Preparing for the modern workforce requires a bit of self-marketing. Here’s how to develop a personal brand and stand out above the rest.
As human beings, it can be hard to think of ourselves as “brands” - things that require marketing or selling in order to be trusted or recognised. But whether we like it or not, your reputation matters, and everyone leaves their own unique impression on the world of work.
Some may call this new way of looking at your reputation a ‘personal brand.’ Amazon founder Jeff Bezos simply calls it “what people say about you when you’re not in the room.”
As the pandemic continues to negatively impact employment, competition may increase in the workforce, and you may not be able to rely on your qualifications alone. So, whether you’re looking to up-skill to remain relevant or re-skill to secure your future, you’ve got to sell yourself to companies as forward thinking, passionate, integrates and ready to add unique value in complex times like these.
Here are 3 ways to develop your personal brand and stand out above the rest:
1. Champion your soft skills
In addition to formal training, every person has a natural range of ‘human-centric’ soft skills that are valuable to the workplace. Skills like empathy, communication, storytelling, emotional intelligence and creativity are becoming increasingly sought-after in the workplace, as they give employees the ability to evolve and better respond as the world around us changes. Even maintaining a positive attitude could make you a valuable asset to your company in the current climate.
So, create a new section on your CV to highlight your most valuable soft skills. Include how you developed them through study or on the job. This demonstrates how you can add value more broadly and what you can contribute to help a business or a team move forward.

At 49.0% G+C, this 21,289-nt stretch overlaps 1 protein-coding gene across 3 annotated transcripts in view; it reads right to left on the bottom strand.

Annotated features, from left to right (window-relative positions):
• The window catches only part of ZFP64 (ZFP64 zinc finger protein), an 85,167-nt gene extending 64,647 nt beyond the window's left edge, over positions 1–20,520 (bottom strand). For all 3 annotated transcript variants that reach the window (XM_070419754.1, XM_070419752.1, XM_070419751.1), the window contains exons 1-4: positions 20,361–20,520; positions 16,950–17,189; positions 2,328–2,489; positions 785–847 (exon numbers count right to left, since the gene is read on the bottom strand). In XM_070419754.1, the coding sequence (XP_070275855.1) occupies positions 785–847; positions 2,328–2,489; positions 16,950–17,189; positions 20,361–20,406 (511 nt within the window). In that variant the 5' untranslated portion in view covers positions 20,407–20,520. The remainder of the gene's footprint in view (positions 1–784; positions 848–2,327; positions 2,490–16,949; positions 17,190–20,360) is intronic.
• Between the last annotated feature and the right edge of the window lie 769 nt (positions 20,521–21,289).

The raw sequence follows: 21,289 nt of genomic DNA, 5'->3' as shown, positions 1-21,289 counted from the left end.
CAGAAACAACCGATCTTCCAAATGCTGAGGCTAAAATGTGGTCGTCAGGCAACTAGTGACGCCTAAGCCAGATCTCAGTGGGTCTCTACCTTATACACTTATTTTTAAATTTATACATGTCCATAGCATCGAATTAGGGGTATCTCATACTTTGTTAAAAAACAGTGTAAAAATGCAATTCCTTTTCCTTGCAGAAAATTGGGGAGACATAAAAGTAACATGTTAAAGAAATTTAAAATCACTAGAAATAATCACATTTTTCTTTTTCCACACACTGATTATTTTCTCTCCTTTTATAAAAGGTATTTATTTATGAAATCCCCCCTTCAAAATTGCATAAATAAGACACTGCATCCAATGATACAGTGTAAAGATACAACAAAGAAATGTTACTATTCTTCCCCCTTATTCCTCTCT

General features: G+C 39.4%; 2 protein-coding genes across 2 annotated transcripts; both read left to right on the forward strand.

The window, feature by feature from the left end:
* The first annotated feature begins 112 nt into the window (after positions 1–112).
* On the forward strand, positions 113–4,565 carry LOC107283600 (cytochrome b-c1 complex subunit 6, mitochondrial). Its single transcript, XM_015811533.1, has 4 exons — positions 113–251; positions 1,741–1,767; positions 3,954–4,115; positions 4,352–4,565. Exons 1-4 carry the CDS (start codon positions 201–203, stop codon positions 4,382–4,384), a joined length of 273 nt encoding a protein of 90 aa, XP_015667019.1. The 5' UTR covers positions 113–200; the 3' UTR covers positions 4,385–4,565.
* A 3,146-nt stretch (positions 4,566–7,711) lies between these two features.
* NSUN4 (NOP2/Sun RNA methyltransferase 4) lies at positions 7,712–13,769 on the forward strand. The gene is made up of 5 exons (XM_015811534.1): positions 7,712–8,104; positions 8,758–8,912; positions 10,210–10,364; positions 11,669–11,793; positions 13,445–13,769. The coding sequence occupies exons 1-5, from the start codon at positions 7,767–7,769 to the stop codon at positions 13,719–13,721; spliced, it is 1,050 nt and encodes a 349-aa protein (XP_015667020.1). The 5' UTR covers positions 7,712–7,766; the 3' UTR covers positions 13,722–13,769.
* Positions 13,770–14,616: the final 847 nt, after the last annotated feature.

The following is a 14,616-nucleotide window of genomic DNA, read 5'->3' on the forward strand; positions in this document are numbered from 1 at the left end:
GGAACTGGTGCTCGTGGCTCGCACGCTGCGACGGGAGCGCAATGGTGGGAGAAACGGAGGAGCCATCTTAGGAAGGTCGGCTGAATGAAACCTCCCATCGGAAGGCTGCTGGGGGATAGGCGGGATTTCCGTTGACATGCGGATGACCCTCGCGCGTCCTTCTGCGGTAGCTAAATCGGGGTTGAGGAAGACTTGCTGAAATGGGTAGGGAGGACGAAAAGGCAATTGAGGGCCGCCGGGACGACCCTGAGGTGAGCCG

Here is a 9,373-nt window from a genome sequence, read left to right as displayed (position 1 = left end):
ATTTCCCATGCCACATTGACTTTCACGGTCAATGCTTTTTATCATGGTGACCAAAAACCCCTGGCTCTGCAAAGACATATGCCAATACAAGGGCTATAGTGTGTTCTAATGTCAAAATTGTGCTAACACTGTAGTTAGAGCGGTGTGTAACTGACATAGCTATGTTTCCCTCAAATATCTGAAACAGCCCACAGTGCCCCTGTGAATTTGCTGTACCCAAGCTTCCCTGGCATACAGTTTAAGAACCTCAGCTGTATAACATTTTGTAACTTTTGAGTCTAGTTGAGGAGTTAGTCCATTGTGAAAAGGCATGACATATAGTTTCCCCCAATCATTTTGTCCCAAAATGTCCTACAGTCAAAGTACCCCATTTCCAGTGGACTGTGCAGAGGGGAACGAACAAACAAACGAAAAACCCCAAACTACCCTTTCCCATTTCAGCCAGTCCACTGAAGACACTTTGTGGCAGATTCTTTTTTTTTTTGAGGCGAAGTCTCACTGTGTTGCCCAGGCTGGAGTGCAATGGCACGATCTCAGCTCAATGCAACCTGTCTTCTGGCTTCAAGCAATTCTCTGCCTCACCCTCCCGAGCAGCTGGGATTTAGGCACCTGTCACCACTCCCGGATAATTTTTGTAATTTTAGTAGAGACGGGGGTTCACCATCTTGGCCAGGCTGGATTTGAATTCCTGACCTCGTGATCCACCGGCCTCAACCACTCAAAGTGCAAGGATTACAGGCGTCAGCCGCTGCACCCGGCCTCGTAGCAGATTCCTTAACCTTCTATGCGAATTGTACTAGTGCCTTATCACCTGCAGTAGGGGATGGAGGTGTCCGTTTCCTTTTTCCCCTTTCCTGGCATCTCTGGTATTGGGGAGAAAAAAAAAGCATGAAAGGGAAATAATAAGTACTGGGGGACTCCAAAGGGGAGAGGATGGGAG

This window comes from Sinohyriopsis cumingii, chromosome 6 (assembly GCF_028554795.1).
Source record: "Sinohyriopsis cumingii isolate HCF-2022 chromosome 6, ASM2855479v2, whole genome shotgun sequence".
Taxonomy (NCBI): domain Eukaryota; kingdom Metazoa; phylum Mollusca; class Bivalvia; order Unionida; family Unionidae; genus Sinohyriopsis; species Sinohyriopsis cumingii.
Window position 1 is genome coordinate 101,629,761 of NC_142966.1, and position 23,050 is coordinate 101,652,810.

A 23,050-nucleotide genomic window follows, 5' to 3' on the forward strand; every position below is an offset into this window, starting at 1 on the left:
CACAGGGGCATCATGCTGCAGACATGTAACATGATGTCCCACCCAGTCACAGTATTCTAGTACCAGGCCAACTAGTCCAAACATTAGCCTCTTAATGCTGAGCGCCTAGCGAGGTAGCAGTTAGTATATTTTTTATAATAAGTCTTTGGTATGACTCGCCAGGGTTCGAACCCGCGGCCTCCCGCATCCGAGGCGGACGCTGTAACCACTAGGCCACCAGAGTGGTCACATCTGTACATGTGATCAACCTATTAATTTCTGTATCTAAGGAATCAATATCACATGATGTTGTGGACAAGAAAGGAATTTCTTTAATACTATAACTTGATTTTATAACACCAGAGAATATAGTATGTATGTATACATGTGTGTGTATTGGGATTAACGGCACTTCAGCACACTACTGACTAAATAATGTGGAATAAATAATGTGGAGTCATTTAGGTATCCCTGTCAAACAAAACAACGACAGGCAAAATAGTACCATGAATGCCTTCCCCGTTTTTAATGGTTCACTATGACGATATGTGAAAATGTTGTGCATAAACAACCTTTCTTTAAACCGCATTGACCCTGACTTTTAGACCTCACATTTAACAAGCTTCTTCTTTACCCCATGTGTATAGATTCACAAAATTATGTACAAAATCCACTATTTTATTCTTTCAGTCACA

2. Make your voice heard
The most successful brands are the ones that contribute to discussions and solutions bigger than themselves. And when it comes to people and personal brands, the same can be said. In fact, a study by Edelman and LinkedIn showed that 55% of executives examine a supplier’s thought leadership and online presence before deciding to hire them. And the same recruitment lessons can be applied to individuals.
Being a thought leader doesn’t mean you have to become an extrovert overnight. Instead, start contributing a few ideas or opinions backed by credible sources to your professional social media networks (like LinkedIn). Alternatively, start a blog, or share inspiration on your internal work platforms, making use of the increased digital media consumption we’ve seen during COVID-19.
Not only will people know who you are by your online conversations, but they’ll appreciate that you’re genuinely immersed as an active contributor in your field, and trust that it’s not just a 9–5 job for you.
3. Be yourself
There was a time when many of us would have avoided showing our true self at work. But today, businesses value people from different backgrounds who can contribute new perspectives, ideas and approaches.
Your personal quirks and life experiences outside of work can go a long way in helping recruiters understand who you are and what skills you could offer to business. If you’re a musician on the weekends, that speaks to your creativity. If you’re part of a hiking club or a sports team, you might be a good leader (or team player). And if you’re an activist or donate your time to charity, recruiters can immediately see your values and your commitment to helping others.
Your formal learning is crucial, especially in fields where it is a prerequisite. But these days, a long list of certificates alone might not be enough to put your CV at the top of the pile, or help you build the trust needed to advance your position. With all the extra time we’re spending at home these days, see this as your chance to review and update your CV and social platforms or make a plan to set weekly goals based on at least one ‘self-marketing’ activity a week.
Find out more about the in-demand soft skills that Australian recruiters are looking for, and why they’re important to add to your CV.
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